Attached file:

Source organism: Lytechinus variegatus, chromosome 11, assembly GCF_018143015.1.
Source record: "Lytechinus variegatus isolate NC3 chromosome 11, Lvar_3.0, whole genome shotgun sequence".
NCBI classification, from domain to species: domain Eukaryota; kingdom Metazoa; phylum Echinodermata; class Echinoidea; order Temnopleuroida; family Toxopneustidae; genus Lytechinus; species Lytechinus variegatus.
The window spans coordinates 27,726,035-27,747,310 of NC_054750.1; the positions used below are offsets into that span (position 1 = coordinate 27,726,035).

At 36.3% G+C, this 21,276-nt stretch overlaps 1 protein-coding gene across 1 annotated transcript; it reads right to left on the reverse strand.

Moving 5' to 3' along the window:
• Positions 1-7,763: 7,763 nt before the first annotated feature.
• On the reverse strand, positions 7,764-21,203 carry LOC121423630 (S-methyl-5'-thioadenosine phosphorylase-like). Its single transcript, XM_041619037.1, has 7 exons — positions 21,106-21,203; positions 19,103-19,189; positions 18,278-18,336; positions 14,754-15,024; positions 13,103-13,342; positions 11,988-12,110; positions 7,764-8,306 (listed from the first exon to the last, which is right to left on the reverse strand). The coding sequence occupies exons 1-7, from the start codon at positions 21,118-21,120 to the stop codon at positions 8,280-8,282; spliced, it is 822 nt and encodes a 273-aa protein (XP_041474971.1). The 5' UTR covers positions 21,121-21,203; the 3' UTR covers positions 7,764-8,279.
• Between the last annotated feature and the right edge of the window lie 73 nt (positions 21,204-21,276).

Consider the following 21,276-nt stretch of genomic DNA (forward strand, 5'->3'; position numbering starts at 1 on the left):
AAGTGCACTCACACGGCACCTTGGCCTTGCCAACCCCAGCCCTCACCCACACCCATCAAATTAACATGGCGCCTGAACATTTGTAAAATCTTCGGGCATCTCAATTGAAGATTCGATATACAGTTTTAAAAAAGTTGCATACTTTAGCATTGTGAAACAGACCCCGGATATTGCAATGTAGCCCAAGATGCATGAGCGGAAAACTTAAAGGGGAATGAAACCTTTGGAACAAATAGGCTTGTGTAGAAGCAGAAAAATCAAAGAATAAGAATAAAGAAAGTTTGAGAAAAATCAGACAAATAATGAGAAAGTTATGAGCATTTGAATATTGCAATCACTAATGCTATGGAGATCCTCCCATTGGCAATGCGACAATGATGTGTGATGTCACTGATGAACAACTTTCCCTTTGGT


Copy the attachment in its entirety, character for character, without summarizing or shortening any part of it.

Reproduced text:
Source organism: Lytechinus variegatus, chromosome 11, assembly GCF_018143015.1.
Source record: "Lytechinus variegatus isolate NC3 chromosome 11, Lvar_3.0, whole genome shotgun sequence".
NCBI classification, from domain to species: domain Eukaryota; kingdom Metazoa; phylum Echinodermata; class Echinoidea; order Temnopleuroida; family Toxopneustidae; genus Lytechinus; species Lytechinus variegatus.
The window spans coordinates 27,726,035-27,747,310 of NC_054750.1; the positions used below are offsets into that span (position 1 = coordinate 27,726,035).

At 36.3% G+C, this 21,276-nt stretch overlaps 1 protein-coding gene across 1 annotated transcript; it reads right to left on the reverse strand.

Moving 5' to 3' along the window:
• Positions 1-7,763: 7,763 nt before the first annotated feature.
• On the reverse strand, positions 7,764-21,203 carry LOC121423630 (S-methyl-5'-thioadenosine phosphorylase-like). Its single transcript, XM_041619037.1, has 7 exons — positions 21,106-21,203; positions 19,103-19,189; positions 18,278-18,336; positions 14,754-15,024; positions 13,103-13,342; positions 11,988-12,110; positions 7,764-8,306 (listed from the first exon to the last, which is right to left on the reverse strand). The coding sequence occupies exons 1-7, from the start codon at positions 21,118-21,120 to the stop codon at positions 8,280-8,282; spliced, it is 822 nt and encodes a 273-aa protein (XP_041474971.1). The 5' UTR covers positions 21,121-21,203; the 3' UTR covers positions 7,764-8,279.
• Between the last annotated feature and the right edge of the window lie 73 nt (positions 21,204-21,276).

Consider the following 21,276-nt stretch of genomic DNA (forward strand, 5'->3'; position numbering starts at 1 on the left):
AAGTGCACTCACACGGCACCTTGGCCTTGCCAACCCCAGCCCTCACCCACACCCATCAAATTAACATGGCGCCTGAACATTTGTAAAATCTTCGGGCATCTCAATTGAAGATTCGATATACAGTTTTAAAAAAGTTGCATACTTTAGCATTGTGAAACAGACCCCGGATATTGCAATGTAGCCCAAGATGCATGAGCGGAAAACTTAAAGGGGAATGAAACCTTTGGAACAAATAGGCTTGTGTAGAAGCAGAAAAATCAAAGAATAAGAATAAAGAAAGTTTGAGAAAAATCAGACAAATAATGAGAAAGTTATGAGCATTTGAATATTGCAATCACTAATGCTATGGAGATCCTCCCATTGGCAATGCGACAATGATGTGTGATGTCACTGATGAACAACTTTCCCTTTGGT